Watching TV for longer worsens memory

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By Alice Tuohy | Thursday 28 February 2019

Nature Scientific Reports: Television viewing and cognitive decline in older age: findings from the English Longitudinal Study of Ageing

Researchers at University College London have found that watching television for over three and a half hours a day is linked to a decline in performance on word learning and recall tasks. The findings are published in the journal, Nature Scientific Reports.

The researchers measured how much television 3,590 people over the age of 50 watched on average each day. Researchers then grouped study participants into five categories, based on how much television they watched. The researchers also measured the study participants’ verbal memory and thinking and repeated the tests six years later.

They found that watching television for more than three and a half hours a day is associated with poorer verbal memory. However, the researchers also found that the time spent watching TV did not have an effect on semantic memory, which includes tasks on object naming.

Dr Rosa Sancho, Head of Research, at Alzheimer’s Research UK, said:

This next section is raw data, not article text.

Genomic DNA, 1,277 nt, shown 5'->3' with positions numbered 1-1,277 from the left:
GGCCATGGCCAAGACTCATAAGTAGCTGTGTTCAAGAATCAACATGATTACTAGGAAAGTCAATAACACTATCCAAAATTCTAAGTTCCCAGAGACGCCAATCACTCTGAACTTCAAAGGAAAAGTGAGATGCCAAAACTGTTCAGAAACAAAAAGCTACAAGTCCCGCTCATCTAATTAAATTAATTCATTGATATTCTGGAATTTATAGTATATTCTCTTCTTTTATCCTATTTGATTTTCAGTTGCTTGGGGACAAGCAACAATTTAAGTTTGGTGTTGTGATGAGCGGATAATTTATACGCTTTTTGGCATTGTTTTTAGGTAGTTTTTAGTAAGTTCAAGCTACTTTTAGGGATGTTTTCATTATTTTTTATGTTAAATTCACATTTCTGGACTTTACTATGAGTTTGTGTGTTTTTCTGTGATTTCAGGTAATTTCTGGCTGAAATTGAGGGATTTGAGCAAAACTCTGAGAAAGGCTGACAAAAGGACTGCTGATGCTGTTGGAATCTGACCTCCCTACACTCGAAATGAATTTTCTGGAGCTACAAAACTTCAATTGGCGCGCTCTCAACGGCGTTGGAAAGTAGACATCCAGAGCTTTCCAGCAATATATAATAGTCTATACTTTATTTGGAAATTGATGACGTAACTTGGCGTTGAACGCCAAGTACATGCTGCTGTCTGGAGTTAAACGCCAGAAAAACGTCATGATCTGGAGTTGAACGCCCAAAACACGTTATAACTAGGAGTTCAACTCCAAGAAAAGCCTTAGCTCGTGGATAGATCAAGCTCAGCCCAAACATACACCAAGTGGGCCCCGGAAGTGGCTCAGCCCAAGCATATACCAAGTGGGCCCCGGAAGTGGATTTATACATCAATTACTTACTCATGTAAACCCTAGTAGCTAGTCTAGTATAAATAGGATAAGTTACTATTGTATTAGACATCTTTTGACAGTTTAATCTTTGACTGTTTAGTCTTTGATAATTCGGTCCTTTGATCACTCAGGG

“There isn’t much existing evidence exploring whether TV consumption has any bearing on dementia risk. While this study found watching TV for longer than three and a half hours each day was linked to poorer memory performance on word tasks, it didn’t look to see if people went on to develop dementia or include people already living with a dementia diagnosis.

“It’s important that we understand how our lifestyle choices affect our memory and thinking but this study only observed a link between the two and further research is needed to investigate the causes underlying this association in more detail.

“We do know that what is good for our heart is also good for our brain health. The best current evidence shows that staying physically fit and mentally active, eating a healthy balanced diet, not smoking, drinking only within the recommended limits and keeping weight, cholesterol and blood pressure in check are all good ways to support a healthy brain as we age.”


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Alice Tuohy